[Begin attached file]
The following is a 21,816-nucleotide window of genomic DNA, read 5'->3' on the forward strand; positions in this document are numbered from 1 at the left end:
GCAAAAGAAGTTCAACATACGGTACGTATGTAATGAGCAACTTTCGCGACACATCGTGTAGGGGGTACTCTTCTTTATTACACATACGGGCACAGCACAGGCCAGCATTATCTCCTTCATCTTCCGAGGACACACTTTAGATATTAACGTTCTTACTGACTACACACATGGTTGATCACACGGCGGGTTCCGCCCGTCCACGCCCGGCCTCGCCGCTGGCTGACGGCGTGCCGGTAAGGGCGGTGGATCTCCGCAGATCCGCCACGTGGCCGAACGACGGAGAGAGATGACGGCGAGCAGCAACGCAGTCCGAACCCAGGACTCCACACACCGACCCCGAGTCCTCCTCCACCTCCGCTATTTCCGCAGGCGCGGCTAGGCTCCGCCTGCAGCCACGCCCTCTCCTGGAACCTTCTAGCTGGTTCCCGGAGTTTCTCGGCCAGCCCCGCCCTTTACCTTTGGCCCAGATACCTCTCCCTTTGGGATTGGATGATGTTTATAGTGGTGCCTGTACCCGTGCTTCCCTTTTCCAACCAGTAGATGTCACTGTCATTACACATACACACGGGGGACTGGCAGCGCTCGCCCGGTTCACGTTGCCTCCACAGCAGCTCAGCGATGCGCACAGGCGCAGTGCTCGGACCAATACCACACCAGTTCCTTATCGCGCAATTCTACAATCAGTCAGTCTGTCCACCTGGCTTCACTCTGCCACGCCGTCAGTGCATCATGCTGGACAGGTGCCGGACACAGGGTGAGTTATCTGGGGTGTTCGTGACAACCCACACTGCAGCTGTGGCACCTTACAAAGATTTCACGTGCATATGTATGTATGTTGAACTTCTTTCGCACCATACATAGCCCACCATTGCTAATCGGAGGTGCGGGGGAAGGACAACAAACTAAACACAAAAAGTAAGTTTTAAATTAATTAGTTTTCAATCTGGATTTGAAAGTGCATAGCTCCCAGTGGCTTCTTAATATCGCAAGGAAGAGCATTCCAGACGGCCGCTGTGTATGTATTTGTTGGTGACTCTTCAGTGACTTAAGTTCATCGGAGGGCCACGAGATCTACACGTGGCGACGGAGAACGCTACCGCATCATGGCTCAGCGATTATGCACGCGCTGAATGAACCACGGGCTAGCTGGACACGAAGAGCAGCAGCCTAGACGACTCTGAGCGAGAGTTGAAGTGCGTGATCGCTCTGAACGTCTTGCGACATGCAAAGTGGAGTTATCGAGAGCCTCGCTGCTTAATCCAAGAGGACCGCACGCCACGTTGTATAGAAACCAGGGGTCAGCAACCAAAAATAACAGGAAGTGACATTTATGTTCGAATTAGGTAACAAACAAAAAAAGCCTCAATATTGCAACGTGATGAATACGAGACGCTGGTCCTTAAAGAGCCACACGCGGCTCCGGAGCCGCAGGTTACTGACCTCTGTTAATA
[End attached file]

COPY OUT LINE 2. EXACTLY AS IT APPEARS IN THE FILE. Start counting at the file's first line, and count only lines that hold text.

GCAAAAGAAGTTCAACATACGGTACGTATGTAATGAGCAACTTTCGCGACACATCGTGTAGGGGGTACTCTTCTTTATTACACATACGGGCACAGCACAGGCCAGCATTATCTCCTTCATCTTCCGAGGACACACTTTAGATATTAACGTTCTTACTGACTACACACATGGTTGATCACACGGCGGGTTCCGCCCGTCCACGCCCGGCCTCGCCGCTGGCTGACGGCGTGCCGGTAAGGGCGGTGGATCTCCGCAGATCCGCCACGTGGCCGAACGACGGAGAGAGATGACGGCGAGCAGCAACGCAGTCCGAACCCAGGACTCCACACACCGACCCCGAGTCCTCCTCCACCTCCGCTATTTCCGCAGGCGCGGCTAGGCTCCGCCTGCAGCCACGCCCTCTCCTGGAACCTTCTAGCTGGTTCCCGGAGTTTCTCGGCCAGCCCCGCCCTTTACCTTTGGCCCAGATACCTCTCCCTTTGGGATTGGATGATGTTTATAGTGGTGCCTGTACCCGTGCTTCCCTTTTCCAACCAGTAGATGTCACTGTCATTACACATACACACGGGGGACTGGCAGCGCTCGCCCGGTTCACGTTGCCTCCACAGCAGCTCAGCGATGCGCACAGGCGCAGTGCTCGGACCAATACCACACCAGTTCCTTATCGCGCAATTCTACAATCAGTCAGTCTGTCCACCTGGCTTCACTCTGCCACGCCGTCAGTGCATCATGCTGGACAGGTGCCGGACACAGGGTGAGTTATCTGGGGTGTTCGTGACAACCCACACTGCAGCTGTGGCACCTTACAAAGATTTCACGTGCATATGTATGTATGTTGAACTTCTTTCGCACCATACATAGCCCACCATTGCTAATCGGAGGTGCGGGGGAAGGACAACAAACTAAACACAAAAAGTAAGTTTTAAATTAATTAGTTTTCAATCTGGATTTGAAAGTGCATAGCTCCCAGTGGCTTCTTAATATCGCAAGGAAGAGCATTCCAGACGGCCGCTGTGTATGTATTTGTTGGTGACTCTTCAGTGACTTAAGTTCATCGGAGGGCCACGAGATCTACACGTGGCGACGGAGAACGCTACCGCATCATGGCTCAGCGATTATGCACGCGCTGAATGAACCACGGGCTAGCTGGACACGAAGAGCAGCAGCCTAGACGACTCTGAGCGAGAGTTGAAGTGCGTGATCGCTCTGAACGTCTTGCGACATGCAAAGTGGAGTTATCGAGAGCCTCGCTGCTTAATCCAAGAGGACCGCACGCCACGTTGTATAGAAACCAGGGGTCAGCAACCAAAAATAACAGGAAGTGACATTTATGTTCGAATTAGGTAACAAACAAAAAAAGCCTCAATATTGCAACGTGATGAATACGAGACGCTGGTCCTTAAAGAGCCACACGCGGCTCCGGAGCCGCAGGTTACTGACCTCTGTTAATA